This Is the World's First and Only Tesla Pickup Truck

Roboticist Simone Giertz got tired of waiting for Elon Musk's Tesla Pickup to come out, so she chopped up a Model 3 to make her own.

Simone Giertz

Will Tesla release its touted world-beater of an electric pickup truck, or will its financial woes catch up to it first?

Simone Giertz, the "Queen of Shitty Robots," wasn't comfortable letting Elon Musk answer the question of whether or not she'd ever drive the Tesla truck she so desperately wanted, so she took to her toolshed to make the truck-bedded EV happen for herself.

Simone Giertz

Tesla Model 3 "Truckla"

Giertz explained in a 31-minute video documenting the build of the "Truckla" that she had the idea to build a pickup-bodied Tesla more than a year back, but that was before the project was sidelined by a brain tumor. One operation and a round of radiotherapy later, Giertz's health was good enough to turn her attention back to the Tesla build, which commenced on the foundation of a brand new Model 3 Standard Range. Giertz explained that she selected the Model 3 for its steel chassis, instead of the larger, more powerful Model S, which has a hard-to-modify aluminum unibody.

Simone Giertz

Tesla Model 3 "Truckla"

One idea for the conversion involved cutting the entire car down the middle and attaching a preexisting truck bed to the back, but Giertz wasn't fond of how the result would look. Instead, she chose a more ute-like conversion that'd require the sedan's back seats be yanked out, the roof cut up, and the trunk lid removed, making the Tesla more of a Chevrolet El Camino- or Dodge Rampage-style ute. She almost got cold feet almost when she took delivery of the Model 3, falling head-over-heels in love with the car, but knowing how many friends were coming to town to chop up the car, Giertz stuck to her plan.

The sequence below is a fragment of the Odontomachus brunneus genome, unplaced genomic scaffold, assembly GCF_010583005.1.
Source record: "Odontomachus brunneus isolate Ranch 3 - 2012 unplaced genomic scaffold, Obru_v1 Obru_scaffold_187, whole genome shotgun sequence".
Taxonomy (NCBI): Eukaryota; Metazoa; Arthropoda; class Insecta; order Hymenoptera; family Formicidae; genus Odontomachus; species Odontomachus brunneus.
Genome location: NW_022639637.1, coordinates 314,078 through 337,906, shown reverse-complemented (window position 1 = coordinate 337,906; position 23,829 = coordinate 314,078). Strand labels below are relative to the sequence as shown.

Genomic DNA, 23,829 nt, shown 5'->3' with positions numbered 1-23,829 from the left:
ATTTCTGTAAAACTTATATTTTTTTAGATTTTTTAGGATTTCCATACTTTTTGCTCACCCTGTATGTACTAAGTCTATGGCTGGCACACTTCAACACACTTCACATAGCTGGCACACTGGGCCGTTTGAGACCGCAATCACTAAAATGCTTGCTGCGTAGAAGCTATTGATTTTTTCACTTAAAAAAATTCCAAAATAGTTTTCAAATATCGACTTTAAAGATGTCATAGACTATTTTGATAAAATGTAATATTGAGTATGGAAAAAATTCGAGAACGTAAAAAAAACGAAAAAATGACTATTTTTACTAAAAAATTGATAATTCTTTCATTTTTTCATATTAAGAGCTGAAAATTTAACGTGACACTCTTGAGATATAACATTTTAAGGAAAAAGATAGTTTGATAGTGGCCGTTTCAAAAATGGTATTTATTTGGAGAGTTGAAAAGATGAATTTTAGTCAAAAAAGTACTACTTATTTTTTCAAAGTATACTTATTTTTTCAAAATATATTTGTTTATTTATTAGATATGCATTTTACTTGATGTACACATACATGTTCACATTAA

"You're gonna become a truck," she quipped. "You're gonna become the first Tesla Pickup...that's on the roads."

As Giertz and her team discovered, turning a unibody car into a truck isn't as simple as chopping up the body; frame reinforcements had to be made to account for structural rigidity lost when half the Tesla's roof came off. A steel tube frame was welded in place to support both the existing chassis and the new truck bed, which came from a Ford F-150, while parts from a GMC Canyon partitioned the cab from the bed. There was also the matter of tricking the Tesla's computer into thinking the rear seatbelts—unnecessary without seats—were fastened, but that was a trifle compared to fabricating a truck bed.

But it all came together, allowing Giertz and company to put together an ad that wouldn't make you bat an eye if released by Tesla itself. (Simone says hi, Elon.)